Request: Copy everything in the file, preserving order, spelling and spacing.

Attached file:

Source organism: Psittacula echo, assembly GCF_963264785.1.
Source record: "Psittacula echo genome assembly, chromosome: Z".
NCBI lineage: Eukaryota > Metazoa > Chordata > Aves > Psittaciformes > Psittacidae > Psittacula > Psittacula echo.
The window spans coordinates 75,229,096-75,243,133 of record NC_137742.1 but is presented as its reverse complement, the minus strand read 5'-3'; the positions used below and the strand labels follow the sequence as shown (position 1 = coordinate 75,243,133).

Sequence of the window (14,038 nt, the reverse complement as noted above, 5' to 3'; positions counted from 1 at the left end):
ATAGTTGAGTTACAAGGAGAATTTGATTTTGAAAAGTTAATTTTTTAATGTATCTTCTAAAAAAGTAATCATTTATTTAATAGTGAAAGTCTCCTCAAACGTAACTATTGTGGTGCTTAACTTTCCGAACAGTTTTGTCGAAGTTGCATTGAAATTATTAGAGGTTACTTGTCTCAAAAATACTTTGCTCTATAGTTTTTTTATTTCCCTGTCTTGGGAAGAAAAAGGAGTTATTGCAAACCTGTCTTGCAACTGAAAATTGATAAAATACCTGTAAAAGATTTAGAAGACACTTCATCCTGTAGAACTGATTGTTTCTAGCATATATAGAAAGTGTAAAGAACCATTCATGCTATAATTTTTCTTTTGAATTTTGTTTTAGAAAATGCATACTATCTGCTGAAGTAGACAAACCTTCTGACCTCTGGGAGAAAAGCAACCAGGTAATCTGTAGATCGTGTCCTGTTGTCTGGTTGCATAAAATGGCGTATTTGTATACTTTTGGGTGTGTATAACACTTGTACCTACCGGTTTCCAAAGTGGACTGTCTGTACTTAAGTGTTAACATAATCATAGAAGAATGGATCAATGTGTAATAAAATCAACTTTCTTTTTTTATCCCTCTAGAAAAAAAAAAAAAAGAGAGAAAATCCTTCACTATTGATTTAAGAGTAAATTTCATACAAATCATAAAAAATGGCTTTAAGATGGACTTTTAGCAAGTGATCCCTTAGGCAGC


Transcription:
Source organism: Psittacula echo, assembly GCF_963264785.1.
Source record: "Psittacula echo genome assembly, chromosome: Z".
NCBI lineage: Eukaryota > Metazoa > Chordata > Aves > Psittaciformes > Psittacidae > Psittacula > Psittacula echo.
The window spans coordinates 75,229,096-75,243,133 of record NC_137742.1 but is presented as its reverse complement, the minus strand read 5'-3'; the positions used below and the strand labels follow the sequence as shown (position 1 = coordinate 75,243,133).

Sequence of the window (14,038 nt, the reverse complement as noted above, 5' to 3'; positions counted from 1 at the left end):
ATAGTTGAGTTACAAGGAGAATTTGATTTTGAAAAGTTAATTTTTTAATGTATCTTCTAAAAAAGTAATCATTTATTTAATAGTGAAAGTCTCCTCAAACGTAACTATTGTGGTGCTTAACTTTCCGAACAGTTTTGTCGAAGTTGCATTGAAATTATTAGAGGTTACTTGTCTCAAAAATACTTTGCTCTATAGTTTTTTTATTTCCCTGTCTTGGGAAGAAAAAGGAGTTATTGCAAACCTGTCTTGCAACTGAAAATTGATAAAATACCTGTAAAAGATTTAGAAGACACTTCATCCTGTAGAACTGATTGTTTCTAGCATATATAGAAAGTGTAAAGAACCATTCATGCTATAATTTTTCTTTTGAATTTTGTTTTAGAAAATGCATACTATCTGCTGAAGTAGACAAACCTTCTGACCTCTGGGAGAAAAGCAACCAGGTAATCTGTAGATCGTGTCCTGTTGTCTGGTTGCATAAAATGGCGTATTTGTATACTTTTGGGTGTGTATAACACTTGTACCTACCGGTTTCCAAAGTGGACTGTCTGTACTTAAGTGTTAACATAATCATAGAAGAATGGATCAATGTGTAATAAAATCAACTTTCTTTTTTTATCCCTCTAGAAAAAAAAAAAAAAGAGAGAAAATCCTTCACTATTGATTTAAGAGTAAATTTCATACAAATCATAAAAAATGGCTTTAAGATGGACTTTTAGCAAGTGATCCCTTAGGCAGC